John Albers, a state lawmaker from the USA State of Georgia, wants people receiving government jobless benefits to have to put in 24 hours of community service a week (read more about the story here).
Did he talk to nonprofits and government programs that involve volunteers and ask if they could involve an influx of new volunteers, putting at least one person to work for 24 hours a week?
Does he know how much staff time and resources are required for a program or agency to involve volunteers, that volunteers are never free – and, therefore, will the government be providing funding to nonprofits and other organizations in order to fund the staff time and resources to involve volunteers in such large blocks of time each week?
Did he do any research on how difficult it is for people who want to volunteer to find opportunities, that people report applying for multiple assignments on web sites like VolunteerMatch, over a period of weeks , sometimes over a period of months, before they ever actually end up volunteering?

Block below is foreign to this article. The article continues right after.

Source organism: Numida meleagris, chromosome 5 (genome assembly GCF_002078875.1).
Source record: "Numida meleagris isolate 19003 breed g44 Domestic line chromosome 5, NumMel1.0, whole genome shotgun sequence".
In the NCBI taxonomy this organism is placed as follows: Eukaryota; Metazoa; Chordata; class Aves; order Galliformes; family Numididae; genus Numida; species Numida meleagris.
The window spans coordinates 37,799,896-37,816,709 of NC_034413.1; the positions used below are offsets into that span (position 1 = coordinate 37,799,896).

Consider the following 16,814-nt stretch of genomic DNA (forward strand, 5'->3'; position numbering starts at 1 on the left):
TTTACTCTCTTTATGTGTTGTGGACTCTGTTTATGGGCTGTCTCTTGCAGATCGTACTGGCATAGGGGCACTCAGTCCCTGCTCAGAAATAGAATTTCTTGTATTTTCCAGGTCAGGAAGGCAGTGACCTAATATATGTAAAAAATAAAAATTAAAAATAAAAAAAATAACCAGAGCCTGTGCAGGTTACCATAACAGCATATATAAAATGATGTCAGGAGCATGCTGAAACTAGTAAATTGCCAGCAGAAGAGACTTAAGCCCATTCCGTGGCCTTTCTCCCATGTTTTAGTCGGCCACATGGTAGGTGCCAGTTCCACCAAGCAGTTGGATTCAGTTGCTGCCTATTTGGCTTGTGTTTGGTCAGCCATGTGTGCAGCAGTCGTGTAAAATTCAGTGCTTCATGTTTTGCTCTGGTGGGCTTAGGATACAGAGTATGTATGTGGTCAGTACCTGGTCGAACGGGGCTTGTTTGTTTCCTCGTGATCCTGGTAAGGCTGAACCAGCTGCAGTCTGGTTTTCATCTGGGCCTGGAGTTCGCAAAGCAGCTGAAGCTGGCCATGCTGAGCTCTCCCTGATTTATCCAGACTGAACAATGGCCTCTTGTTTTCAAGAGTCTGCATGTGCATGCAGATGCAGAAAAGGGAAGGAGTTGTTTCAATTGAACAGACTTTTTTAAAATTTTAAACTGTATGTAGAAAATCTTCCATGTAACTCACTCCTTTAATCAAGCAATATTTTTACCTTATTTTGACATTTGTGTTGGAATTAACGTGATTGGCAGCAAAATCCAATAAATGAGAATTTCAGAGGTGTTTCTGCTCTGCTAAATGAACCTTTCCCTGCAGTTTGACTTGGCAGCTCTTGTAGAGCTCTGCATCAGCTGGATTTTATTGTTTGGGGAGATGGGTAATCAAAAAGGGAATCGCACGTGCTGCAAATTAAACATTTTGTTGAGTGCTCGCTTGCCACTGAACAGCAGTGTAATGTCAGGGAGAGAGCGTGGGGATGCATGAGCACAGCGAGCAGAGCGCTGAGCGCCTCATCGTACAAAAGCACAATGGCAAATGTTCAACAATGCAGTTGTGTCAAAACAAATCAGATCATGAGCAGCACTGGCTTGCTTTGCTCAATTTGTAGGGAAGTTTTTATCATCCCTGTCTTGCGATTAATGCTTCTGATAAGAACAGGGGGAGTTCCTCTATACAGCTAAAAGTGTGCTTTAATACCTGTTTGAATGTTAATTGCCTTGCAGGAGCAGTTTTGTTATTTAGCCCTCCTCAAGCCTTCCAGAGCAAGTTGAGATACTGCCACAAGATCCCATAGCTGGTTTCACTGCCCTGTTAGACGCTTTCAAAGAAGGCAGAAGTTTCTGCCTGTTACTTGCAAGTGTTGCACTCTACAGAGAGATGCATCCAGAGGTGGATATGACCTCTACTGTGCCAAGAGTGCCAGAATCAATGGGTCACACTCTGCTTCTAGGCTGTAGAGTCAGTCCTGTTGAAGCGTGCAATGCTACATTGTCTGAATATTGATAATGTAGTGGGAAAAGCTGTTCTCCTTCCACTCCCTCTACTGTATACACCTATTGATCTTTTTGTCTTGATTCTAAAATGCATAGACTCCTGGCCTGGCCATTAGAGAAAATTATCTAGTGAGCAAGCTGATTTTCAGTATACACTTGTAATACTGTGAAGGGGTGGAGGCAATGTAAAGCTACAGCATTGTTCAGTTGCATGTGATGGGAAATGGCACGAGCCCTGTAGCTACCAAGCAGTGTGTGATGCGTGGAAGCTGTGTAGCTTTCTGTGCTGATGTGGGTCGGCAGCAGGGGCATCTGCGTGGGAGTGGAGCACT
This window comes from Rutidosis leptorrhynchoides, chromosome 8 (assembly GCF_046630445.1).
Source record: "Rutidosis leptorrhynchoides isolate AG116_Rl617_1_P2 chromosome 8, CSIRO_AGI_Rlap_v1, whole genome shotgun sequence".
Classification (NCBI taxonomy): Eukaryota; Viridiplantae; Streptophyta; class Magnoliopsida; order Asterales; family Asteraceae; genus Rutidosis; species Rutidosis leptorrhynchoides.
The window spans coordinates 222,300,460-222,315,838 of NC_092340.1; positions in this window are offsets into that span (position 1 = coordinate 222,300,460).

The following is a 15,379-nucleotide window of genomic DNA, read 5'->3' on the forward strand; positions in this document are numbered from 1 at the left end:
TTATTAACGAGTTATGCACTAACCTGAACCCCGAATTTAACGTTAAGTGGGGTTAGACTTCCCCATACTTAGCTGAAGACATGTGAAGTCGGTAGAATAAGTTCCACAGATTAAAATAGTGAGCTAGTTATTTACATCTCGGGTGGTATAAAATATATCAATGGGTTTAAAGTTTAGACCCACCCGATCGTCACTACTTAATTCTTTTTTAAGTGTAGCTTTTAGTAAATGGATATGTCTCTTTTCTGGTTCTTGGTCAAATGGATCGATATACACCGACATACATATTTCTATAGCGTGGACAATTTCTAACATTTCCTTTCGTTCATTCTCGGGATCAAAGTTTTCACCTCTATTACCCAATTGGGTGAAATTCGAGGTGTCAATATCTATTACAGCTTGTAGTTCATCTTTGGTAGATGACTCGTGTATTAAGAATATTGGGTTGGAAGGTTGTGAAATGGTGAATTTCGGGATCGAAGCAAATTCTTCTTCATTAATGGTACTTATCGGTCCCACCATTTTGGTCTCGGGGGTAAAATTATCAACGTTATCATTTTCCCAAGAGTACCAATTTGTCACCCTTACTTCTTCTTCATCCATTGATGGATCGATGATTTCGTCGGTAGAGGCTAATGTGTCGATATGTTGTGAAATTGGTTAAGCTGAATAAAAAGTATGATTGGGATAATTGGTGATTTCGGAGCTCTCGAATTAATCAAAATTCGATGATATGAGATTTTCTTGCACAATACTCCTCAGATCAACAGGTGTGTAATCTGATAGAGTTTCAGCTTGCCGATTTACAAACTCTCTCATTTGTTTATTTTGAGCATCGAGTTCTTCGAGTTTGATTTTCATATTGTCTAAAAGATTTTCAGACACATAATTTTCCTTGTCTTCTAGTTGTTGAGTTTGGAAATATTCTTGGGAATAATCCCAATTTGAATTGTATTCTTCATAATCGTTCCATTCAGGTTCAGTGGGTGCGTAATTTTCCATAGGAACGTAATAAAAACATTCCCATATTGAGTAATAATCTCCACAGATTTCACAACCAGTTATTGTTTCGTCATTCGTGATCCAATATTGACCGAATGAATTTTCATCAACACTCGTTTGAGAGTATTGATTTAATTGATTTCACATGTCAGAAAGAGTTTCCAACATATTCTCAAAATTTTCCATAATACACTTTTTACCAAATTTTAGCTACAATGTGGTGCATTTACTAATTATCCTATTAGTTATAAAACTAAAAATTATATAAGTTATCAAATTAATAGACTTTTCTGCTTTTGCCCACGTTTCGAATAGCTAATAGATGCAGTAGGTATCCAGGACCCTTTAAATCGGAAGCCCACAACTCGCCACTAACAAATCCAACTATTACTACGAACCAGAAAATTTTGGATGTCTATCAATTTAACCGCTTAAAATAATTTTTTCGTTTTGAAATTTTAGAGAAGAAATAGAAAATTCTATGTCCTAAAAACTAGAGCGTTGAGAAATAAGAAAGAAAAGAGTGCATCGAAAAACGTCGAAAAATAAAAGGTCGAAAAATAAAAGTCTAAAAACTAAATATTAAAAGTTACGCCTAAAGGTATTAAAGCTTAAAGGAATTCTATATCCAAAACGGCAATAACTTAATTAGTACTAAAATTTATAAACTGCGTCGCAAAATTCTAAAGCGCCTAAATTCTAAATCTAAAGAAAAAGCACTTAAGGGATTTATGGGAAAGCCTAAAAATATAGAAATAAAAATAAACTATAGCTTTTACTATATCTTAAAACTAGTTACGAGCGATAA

I’m all for people who are unemployed looking into volunteering as a way to build their skills for employment, as a way to make contacts that might lead to employment, as a way to get some accomplishments under their belt that would look great on their résumé, and as a way to counter the negative emotional pressures of unemployment.
But finding volunteering activities is hard. VERY hard. Much of my web site has been primarily focused on the organizations that involve volunteers, but I had to create pages focused on people who want to volunteer because of the OVERWHELMING number of people that post again and again to places like YahooAnswers, people who are trying to find volunteering activities and cannot find such.
Why do I get hired again and again to do training on how to involve volunteers? Why does Susan Ellis keep writing and selling so many books on volunteer engagement? Because thousands and thousands of nonprofit organizations, non-governmental organizations (NGOs), schools, government programs and many others do not know how to involve volunteers.
So, reality check, Mr. Albers. If you want organizations to involve more volunteers – and to involve volunteers in such huge chunks of time (24 hours a week – three full work days a week!), then start looking for money to give to these organizations – they will need it to fund the time (and perhaps even the training) of a full-time manager of volunteers who will screen, train, support and supervise all these thousands of volunteers you want to send their way.